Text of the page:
Two companies being sued by well-known French film star Dany Boon in proceedings where he claims he is the victim of a multi-million-euro fraud are to contest freezing orders that have been made against them, the High Court has heard.
Lawyers representing Asia Monaco Investments Ltd with an address in Lusk, Co Dublin, and Asia Monaco Sarl registered in the principality of Monaco, told the High Court on Wednesday that they intend to seek a variation on freezing orders made against the firm, to allow them fully defend Mr Boon's claims.
The two firms were among five companies added to proceedings as defendants in a claim brought by Mr Boon,
Mr Boon claims all of the companies are linked to and controlled by Thierry Fialek Birles, the person the film star claims is behind the alleged fraud committed against him.
In July Mr Boon secured a High Court freezing order preventing Thierry Fialek-Birles aka Terry Birles aka Thierry Waterford-Mandeville and several corporate entities he allegedly either controls or is the ultimate beneficial owner of from reducing their assets below a value of €6 million.
Mr Boon also secured various disclosure orders requiring the defendants to provide him with various documentation, in an attempt to ascertain where his money has gone.
The freezing orders are against South Sea Merchant's Mariners Ltd Partnership (SSMM), Hibernian Petroleum Limited Partnership, United Irish Estates Limited and Hibernian Yachts Company Limited which are all Irish-registered entities, and the Samoa-registered United Far East Oriental Holdings (Samoa) Ltd, which he claims are all linked to Mr Birles and the fraud committed against Mr Boon.
Earlier this month similar freezing and disclosure orders were obtained against five new corporate defendants, including Asia Monaco Investments and Asia Monaco Sarl.
The other three are the US registered, American Sail & Motor Navigation Inc, Amalgamated Plantations Company Ltd, which is registered in the British Virgin Islands, and Sail & Motor Navigation Company Limited in Antigua and Barbuda.
When the matter returned before Mr Justice Brian O'Moore on Tuesday, Rossa Fanning SC for Mr Boon said lawyers had come on record for Asia Monaco and Asia Monao Investments, and certain documents, including financial information had been furnished to his client's solicitors.
Time to consider matters
Counsel said that lawyers representing Mr Boon and the two companies required time to consider matters.
Counsel said his side had heard nothing from the three other additional defendants, and they were not represented in the proceedings.
Mr Fanning added his client intends to seek judgment against the defendants who are not represented in the proceedings and those defendants whose lawyers have been discharged.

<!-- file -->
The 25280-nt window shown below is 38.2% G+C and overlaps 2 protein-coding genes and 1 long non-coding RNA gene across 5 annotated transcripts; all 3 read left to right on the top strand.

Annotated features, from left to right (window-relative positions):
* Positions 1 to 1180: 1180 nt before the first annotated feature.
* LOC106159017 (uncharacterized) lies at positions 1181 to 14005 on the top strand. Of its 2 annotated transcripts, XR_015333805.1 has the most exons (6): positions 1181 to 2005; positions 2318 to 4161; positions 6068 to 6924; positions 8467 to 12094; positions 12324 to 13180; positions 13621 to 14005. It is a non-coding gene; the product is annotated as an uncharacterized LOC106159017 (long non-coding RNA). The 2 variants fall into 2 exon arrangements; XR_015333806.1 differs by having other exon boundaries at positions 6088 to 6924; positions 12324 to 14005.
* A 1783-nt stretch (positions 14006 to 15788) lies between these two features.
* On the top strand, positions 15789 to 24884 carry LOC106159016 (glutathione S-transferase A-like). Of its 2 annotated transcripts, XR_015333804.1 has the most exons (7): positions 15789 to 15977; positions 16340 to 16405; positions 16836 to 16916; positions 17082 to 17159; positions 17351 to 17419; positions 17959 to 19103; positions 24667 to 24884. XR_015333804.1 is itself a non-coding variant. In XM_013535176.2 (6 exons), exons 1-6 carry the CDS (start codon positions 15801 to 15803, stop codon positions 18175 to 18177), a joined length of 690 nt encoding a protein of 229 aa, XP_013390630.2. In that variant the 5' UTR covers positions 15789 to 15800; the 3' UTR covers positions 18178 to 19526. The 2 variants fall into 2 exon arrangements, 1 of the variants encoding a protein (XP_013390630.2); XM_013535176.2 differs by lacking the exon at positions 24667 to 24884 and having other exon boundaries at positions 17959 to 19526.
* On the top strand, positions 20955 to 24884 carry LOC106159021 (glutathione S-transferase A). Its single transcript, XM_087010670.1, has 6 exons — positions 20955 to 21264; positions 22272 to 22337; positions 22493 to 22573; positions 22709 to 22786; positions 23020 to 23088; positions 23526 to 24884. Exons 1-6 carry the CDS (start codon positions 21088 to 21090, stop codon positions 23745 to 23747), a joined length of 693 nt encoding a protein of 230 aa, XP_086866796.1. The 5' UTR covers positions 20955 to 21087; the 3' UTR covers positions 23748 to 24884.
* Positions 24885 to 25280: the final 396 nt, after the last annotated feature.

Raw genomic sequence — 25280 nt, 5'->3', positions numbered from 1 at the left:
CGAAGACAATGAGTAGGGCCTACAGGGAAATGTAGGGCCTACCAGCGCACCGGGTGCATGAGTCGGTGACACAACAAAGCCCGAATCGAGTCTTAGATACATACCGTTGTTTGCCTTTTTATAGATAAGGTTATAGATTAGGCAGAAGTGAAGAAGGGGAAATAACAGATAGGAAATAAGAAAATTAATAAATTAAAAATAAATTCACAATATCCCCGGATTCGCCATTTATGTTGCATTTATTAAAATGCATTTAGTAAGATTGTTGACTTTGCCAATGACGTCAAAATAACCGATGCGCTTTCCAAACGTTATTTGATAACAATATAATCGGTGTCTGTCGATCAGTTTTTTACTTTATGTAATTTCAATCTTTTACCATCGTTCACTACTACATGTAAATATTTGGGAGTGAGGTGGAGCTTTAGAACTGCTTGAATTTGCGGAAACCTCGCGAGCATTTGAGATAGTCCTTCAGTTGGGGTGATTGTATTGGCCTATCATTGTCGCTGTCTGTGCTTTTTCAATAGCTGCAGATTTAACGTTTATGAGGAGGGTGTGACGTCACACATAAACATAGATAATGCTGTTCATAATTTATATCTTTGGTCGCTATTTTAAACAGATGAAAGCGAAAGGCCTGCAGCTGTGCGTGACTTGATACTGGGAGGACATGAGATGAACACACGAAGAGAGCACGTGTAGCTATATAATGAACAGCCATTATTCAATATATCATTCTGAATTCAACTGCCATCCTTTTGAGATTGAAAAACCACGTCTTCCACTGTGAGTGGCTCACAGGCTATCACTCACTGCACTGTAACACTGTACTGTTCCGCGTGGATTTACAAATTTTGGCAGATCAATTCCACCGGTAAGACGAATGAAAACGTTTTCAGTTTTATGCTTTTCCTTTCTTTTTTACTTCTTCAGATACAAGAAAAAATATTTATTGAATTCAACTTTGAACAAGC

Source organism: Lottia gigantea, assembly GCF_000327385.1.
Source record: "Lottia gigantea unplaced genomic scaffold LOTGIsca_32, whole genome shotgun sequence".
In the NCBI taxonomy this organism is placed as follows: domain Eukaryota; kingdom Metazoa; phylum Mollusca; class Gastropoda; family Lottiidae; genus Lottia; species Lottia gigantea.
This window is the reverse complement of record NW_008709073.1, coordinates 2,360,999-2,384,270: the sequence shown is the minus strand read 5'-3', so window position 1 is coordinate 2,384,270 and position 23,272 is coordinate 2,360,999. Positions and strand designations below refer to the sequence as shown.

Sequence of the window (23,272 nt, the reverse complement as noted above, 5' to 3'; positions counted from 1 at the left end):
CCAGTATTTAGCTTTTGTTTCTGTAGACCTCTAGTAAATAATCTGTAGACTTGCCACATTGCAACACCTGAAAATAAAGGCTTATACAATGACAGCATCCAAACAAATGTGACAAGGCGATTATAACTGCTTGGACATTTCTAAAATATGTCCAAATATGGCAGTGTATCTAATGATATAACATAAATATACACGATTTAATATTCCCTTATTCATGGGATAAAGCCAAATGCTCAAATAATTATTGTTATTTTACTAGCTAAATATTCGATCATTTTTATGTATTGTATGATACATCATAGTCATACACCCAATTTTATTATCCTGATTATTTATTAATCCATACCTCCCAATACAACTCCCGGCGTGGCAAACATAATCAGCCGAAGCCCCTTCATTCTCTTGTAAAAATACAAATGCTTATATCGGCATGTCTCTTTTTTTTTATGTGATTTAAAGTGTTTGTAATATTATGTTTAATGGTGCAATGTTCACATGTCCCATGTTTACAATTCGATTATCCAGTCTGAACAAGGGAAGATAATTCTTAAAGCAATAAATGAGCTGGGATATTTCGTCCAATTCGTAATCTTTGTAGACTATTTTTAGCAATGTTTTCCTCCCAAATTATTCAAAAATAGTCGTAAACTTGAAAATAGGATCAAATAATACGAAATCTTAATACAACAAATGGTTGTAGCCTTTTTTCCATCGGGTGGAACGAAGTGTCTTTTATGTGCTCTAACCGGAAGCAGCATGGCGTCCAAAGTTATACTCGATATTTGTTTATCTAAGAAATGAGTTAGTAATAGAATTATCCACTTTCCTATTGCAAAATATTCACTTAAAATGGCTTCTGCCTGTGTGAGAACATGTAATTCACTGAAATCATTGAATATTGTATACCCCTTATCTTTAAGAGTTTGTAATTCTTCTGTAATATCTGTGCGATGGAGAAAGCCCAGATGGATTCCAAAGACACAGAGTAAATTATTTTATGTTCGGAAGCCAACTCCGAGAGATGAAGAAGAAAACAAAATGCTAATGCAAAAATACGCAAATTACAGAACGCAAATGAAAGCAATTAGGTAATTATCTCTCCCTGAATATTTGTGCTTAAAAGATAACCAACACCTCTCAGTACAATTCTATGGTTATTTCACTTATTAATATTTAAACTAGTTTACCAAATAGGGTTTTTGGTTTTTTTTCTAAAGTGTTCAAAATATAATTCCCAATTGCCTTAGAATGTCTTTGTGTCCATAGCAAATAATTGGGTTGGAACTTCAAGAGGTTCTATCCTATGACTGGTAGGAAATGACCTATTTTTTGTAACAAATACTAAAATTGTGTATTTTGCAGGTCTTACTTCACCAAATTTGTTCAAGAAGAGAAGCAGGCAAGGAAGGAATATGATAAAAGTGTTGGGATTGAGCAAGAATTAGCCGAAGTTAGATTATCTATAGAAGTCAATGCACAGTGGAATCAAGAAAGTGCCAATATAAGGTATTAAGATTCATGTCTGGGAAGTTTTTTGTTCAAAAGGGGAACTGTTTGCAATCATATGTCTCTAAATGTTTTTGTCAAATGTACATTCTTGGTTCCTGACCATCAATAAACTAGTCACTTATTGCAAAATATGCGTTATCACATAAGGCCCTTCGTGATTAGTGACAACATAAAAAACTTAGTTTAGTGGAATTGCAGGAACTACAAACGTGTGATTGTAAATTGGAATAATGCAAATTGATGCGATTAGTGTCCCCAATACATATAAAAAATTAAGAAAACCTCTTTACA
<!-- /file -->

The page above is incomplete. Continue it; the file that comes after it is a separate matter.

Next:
Counsel said that those parties have taken an active decision not to contest Mr Boon's action against them.
The judge agreed that Asia Monaco and Asia Monaco required time to bring an application to have the freezing order against them varied.
In respect of those defendants the court continued the temporary injunctions obtained against them
The judge also agreed to continue the various orders, which are to remain in place pending the final outcome of the full hearing of Mr Boon's claim, against all of the other defendants.
The matter is due to be mentioned before the court later this week.
The Judge added that the application for judgement against the defendants not contesting the proceedings should be heard next month.
In his action Mr Boon claims that he is the victim of "a systemic and elaborate fraud with an international dimension".
He alleges that last year he advanced monies to entities linked to Mr Birles, whom it is alleged had represented himself to be an "Irish Lord from an ancient family" and an expert lawyer in maritime law.
Mr Boon claims that based on Mr Birles advice that he invested €4.5 million of his money through SSMM in a scheme with the Irish Central Bank.
He alleges Mr Birles told him paid 3.25 per cent annual interest that was tax-free.
Mr Boon subsequently discovered that no such scheme exists and, despite making several requests, the funds have not been returned to him.
Mr Boon also claims that he advanced a further €2.2 million, through SSMM, to cover the costs of running yacht but does not yet know how much of that sum has been misappropriated.
In July the judge granted Mr Boon a freezing or Mareva-type injunction restraining the defendants from reducing, moving or dissipating any of their assets, including a sailboat and a house in Cork below a value of €6 million.
It is claimed Mr Birles, a French citizen aged in his thirties, committed the fraud by using a network of companies he had appeared to have established in Ireland and other jurisdictions and is somebody who goes by various aliases
Mr Birles had denied the allegations and had initially indicated that he would contest the action, but subsequently discharged his lawyers and opted not to participate in the proceedings.